If you think videogames are just for sweaty nerds with Quaver-dust-encrusted keyboards, then The Photographers’ Gallery might just smash your preconceptions into a million pixels. Its new show explores the artistic potential of videogames, and there’s a lot more to it than how they made Pacman such a nice shade of yellow.
The gallery isn’t saying that videogames are art. Because they’re not art: just like cinema, videogames are their own thing. Instead, this is about how artists exploit the mechanics of gaming to create works.
Cory Arcangel probably sums it up best. In one video here, he’s removed everything but the clouds from the original ‘Super Mario Bros’, in the other he’s left nothing but the road from ‘F1 Race’. He’s taken gaming out of games, leaving tranquil, 8-bit minimalism.
It’s about finding beauty where everyone else finds entertainment
Justin Berry and Joan Pamboukes take similar approaches, the former screenshotting beautiful mountain vistas, the latter focusing just on the sky in otherwise violent games like ‘Metal Gear Solid’, creating flat planes of meditative colour out of worlds of gore. It’s all classic Duchampian recontextualisation, using the artist’s eye to reframe images from one of the most pervasive bits of modern aesthetic culture, finding beauty where everyone else finds entertainment.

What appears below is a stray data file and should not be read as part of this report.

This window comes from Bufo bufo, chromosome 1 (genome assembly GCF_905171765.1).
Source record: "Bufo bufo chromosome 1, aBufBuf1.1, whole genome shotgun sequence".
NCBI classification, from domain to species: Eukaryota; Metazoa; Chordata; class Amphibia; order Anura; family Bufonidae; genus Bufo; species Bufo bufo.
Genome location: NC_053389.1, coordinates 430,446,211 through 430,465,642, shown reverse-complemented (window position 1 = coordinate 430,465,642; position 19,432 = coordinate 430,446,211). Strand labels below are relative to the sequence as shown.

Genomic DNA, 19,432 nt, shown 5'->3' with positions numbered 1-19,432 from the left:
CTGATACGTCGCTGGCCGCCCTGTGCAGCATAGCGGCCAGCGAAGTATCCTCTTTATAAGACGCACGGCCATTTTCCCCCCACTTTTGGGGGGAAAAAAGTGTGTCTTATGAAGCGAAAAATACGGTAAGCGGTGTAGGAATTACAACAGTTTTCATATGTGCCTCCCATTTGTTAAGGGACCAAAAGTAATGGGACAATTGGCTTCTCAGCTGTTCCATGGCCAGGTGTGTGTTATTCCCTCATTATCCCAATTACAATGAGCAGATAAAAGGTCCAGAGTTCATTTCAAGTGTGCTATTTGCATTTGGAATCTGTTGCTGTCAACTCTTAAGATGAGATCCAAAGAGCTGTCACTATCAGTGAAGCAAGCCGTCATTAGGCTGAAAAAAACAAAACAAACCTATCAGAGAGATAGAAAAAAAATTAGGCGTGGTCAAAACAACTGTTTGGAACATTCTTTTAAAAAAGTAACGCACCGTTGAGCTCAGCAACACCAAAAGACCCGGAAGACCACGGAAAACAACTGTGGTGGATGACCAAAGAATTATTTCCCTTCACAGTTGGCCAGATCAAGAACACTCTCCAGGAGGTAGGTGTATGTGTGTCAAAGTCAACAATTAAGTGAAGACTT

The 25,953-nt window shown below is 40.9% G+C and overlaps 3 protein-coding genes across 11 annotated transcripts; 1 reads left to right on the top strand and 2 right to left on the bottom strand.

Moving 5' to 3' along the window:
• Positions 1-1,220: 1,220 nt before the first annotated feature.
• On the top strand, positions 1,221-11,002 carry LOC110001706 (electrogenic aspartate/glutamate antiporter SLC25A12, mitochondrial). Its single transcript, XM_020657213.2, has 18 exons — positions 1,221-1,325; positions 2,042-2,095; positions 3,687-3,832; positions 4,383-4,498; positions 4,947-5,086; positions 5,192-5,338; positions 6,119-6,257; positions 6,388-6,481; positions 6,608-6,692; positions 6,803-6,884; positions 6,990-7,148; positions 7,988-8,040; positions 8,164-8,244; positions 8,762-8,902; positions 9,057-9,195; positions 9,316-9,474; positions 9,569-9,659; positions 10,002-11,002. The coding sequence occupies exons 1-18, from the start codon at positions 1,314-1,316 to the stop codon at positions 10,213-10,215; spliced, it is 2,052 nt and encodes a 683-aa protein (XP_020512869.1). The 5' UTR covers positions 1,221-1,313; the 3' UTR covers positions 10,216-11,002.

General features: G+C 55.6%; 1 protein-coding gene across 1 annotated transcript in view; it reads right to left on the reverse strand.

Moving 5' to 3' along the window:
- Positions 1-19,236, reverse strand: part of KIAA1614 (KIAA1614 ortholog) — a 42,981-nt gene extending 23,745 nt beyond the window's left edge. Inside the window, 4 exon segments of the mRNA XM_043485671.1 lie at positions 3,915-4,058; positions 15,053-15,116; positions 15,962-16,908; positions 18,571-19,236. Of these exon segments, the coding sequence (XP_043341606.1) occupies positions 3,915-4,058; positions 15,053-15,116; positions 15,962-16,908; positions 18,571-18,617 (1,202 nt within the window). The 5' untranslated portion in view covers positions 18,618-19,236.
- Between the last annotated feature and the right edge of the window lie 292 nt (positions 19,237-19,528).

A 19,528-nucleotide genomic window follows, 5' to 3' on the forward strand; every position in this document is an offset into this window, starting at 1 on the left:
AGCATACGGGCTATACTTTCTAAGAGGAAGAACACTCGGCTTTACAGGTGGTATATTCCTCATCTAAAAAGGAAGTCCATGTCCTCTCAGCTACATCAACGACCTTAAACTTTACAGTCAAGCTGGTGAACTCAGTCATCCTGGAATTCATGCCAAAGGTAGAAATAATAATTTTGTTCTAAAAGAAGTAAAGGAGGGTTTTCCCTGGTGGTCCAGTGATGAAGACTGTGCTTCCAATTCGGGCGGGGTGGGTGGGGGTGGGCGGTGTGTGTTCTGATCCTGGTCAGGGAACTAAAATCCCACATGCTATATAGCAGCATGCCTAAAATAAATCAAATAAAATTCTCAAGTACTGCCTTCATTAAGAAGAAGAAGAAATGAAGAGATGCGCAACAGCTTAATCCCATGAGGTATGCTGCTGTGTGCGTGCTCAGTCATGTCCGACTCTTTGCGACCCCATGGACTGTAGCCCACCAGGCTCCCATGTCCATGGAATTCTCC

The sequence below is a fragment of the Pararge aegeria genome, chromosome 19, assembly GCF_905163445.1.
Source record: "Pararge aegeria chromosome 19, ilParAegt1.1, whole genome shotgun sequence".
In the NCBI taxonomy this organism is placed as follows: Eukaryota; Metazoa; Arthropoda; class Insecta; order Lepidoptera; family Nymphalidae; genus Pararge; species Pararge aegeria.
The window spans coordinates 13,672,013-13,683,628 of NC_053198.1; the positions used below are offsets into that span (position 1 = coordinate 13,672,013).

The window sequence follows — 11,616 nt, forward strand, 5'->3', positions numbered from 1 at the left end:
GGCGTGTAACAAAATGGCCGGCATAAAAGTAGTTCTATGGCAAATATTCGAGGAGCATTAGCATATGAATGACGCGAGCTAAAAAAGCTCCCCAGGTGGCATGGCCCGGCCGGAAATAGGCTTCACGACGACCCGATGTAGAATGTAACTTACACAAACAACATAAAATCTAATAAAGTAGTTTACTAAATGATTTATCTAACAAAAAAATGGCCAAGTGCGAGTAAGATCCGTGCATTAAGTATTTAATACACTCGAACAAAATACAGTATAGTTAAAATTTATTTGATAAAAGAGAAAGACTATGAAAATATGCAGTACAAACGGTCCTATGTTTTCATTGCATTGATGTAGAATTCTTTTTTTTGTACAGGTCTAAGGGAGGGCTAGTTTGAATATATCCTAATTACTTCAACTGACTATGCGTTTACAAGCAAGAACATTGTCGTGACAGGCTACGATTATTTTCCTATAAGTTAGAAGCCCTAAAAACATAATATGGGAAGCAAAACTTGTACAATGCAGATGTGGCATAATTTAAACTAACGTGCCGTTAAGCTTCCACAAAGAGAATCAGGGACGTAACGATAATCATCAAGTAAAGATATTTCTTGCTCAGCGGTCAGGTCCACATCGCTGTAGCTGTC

Downstairs, the art is all about memetic reproduction. Lorna Ruth Galloway replicates Ed Ruscha’s famous photos of gas stations but in GTA V, and Roc Herms creates in-game versions of Ai Weiwei’s photos of him giving the middle finger to famous buildings and artworks. The whole room is funny, incredibly meta, and very good.
Other artists here explore how games offer the freedom to edit your identity. Danielle Udogaranya creates SIMS avatars with underrepresented skin tones, while Cibelle Cavalli Bastos uses AR filters to constantly reshape their own face, all shown along identity-twisting greats Claude Cahun and Cindy Sherman.
Other highlights include Dries Depoorter and Max Pinckers’ AI camera which is trained to only take ‘winning’ photos. But the show’s insistence on grounding itself in photography just muddies its conceptual waters. It’s hard to see what John Hilliard’s experiments in film exposure or Dorothée Elisa Baumann’s video of a camera being smashed to pieces have to do with anything else here. There’s also a lot of art that uses social media as a platform, which is interesting, but again, tricky to tie into the overall concept. In conflating social media with gaming, screenshots with photography, it all just gets a bit messy.
But the biggest problem here is a pretty good one to have: it leaves you wanting more. The show barely scratches the subject’s surface. This could, and should, be a huge exhibition about a massive topic that artists have been exploring for decades. Just like videogames themselves, it’s addictive, absorbing and probably very bad for your eyes.